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Court OKs drawing blood from unconscious drunken drivers

MADISON, Wis. (AP) -- The state Supreme Court says police can legally draw blood from unconscious drunken drivers.

The court ruled 5-2 on Tuesday that drivers automatically consent to a blood draw when they drive on Wisconsin roads. The court found that drivers who drink themselves into unconsciousness forfeit any opportunity to withdraw that consent.

The ruling stems from a case involving Gerald Mitchell, who was arrested for drunken driving in Sheboygan County in 2013. He passed out after he was arrested. Police took him to a nearby hospital for a blood draw. An officer told him he could refuse the withdraw but Mitchell was still unconscious and could not respond. The officer directed hospital staff to draw his blood.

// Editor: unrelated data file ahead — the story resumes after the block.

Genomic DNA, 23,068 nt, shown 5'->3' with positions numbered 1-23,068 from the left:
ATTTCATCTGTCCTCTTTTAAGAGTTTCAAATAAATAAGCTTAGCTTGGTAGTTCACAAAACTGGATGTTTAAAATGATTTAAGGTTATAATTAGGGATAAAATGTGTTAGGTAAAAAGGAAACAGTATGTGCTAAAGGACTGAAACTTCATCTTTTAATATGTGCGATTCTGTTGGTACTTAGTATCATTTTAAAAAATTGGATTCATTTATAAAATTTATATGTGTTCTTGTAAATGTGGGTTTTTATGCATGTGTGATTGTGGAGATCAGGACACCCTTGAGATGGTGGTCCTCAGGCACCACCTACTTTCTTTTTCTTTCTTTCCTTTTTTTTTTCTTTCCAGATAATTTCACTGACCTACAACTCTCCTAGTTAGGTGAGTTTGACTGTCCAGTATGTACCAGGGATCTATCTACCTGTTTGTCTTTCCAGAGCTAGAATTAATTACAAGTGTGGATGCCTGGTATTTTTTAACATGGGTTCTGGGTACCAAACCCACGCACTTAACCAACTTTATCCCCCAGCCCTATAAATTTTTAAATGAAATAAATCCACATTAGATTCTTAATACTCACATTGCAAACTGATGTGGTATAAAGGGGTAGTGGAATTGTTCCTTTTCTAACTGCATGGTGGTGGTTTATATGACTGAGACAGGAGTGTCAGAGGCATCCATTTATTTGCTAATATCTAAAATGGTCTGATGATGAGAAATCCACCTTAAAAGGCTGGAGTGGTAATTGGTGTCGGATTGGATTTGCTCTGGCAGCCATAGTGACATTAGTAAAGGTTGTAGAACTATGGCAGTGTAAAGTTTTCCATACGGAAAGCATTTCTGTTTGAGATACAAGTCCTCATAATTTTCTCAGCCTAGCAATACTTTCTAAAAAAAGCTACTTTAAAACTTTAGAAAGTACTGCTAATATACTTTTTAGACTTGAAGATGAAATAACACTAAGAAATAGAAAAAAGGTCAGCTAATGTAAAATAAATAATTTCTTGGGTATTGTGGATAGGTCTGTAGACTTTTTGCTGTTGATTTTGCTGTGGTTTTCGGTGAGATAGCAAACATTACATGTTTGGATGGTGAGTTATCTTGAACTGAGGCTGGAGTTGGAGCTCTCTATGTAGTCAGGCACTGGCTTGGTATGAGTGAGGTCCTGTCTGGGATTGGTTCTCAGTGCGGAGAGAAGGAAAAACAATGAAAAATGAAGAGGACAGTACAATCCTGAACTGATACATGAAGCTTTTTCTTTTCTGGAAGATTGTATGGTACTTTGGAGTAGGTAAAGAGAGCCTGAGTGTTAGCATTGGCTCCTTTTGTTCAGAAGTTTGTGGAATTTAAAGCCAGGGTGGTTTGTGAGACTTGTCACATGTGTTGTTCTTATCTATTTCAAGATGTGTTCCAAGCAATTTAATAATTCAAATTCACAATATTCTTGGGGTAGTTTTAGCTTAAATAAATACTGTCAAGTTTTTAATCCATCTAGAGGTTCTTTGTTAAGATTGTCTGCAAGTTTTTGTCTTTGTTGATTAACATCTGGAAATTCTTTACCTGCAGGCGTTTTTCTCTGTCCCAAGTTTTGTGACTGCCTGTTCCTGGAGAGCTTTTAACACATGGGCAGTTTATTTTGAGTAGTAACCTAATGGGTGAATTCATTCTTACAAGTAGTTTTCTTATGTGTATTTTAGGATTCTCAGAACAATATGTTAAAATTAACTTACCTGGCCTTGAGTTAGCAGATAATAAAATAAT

Mitchell argued the draw violated his constitutional rights.

Mitchell's attorney had no immediate comment.

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